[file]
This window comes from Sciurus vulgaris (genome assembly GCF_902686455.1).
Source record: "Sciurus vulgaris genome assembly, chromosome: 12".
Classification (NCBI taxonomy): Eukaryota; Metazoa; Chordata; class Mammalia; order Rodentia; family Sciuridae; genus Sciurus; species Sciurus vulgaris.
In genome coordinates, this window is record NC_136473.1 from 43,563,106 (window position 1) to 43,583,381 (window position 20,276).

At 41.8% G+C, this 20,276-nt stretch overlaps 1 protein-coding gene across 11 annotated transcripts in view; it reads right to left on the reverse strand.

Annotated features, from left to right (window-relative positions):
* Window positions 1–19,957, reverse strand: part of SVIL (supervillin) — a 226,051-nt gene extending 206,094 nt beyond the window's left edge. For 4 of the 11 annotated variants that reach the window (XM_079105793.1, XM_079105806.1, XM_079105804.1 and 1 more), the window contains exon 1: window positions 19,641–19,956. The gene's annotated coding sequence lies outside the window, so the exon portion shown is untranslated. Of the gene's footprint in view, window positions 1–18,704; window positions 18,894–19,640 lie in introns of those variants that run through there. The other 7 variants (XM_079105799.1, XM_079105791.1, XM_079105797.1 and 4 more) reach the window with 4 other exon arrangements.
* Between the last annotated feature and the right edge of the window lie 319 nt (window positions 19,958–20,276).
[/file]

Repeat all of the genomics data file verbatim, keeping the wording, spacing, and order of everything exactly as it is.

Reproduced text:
This window comes from Sciurus vulgaris (genome assembly GCF_902686455.1).
Source record: "Sciurus vulgaris genome assembly, chromosome: 12".
Classification (NCBI taxonomy): Eukaryota; Metazoa; Chordata; class Mammalia; order Rodentia; family Sciuridae; genus Sciurus; species Sciurus vulgaris.
In genome coordinates, this window is record NC_136473.1 from 43,563,106 (window position 1) to 43,583,381 (window position 20,276).

At 41.8% G+C, this 20,276-nt stretch overlaps 1 protein-coding gene across 11 annotated transcripts in view; it reads right to left on the reverse strand.

Annotated features, from left to right (window-relative positions):
* Window positions 1–19,957, reverse strand: part of SVIL (supervillin) — a 226,051-nt gene extending 206,094 nt beyond the window's left edge. For 4 of the 11 annotated variants that reach the window (XM_079105793.1, XM_079105806.1, XM_079105804.1 and 1 more), the window contains exon 1: window positions 19,641–19,956. The gene's annotated coding sequence lies outside the window, so the exon portion shown is untranslated. Of the gene's footprint in view, window positions 1–18,704; window positions 18,894–19,640 lie in introns of those variants that run through there. The other 7 variants (XM_079105799.1, XM_079105791.1, XM_079105797.1 and 4 more) reach the window with 4 other exon arrangements.
* Between the last annotated feature and the right edge of the window lie 319 nt (window positions 19,958–20,276).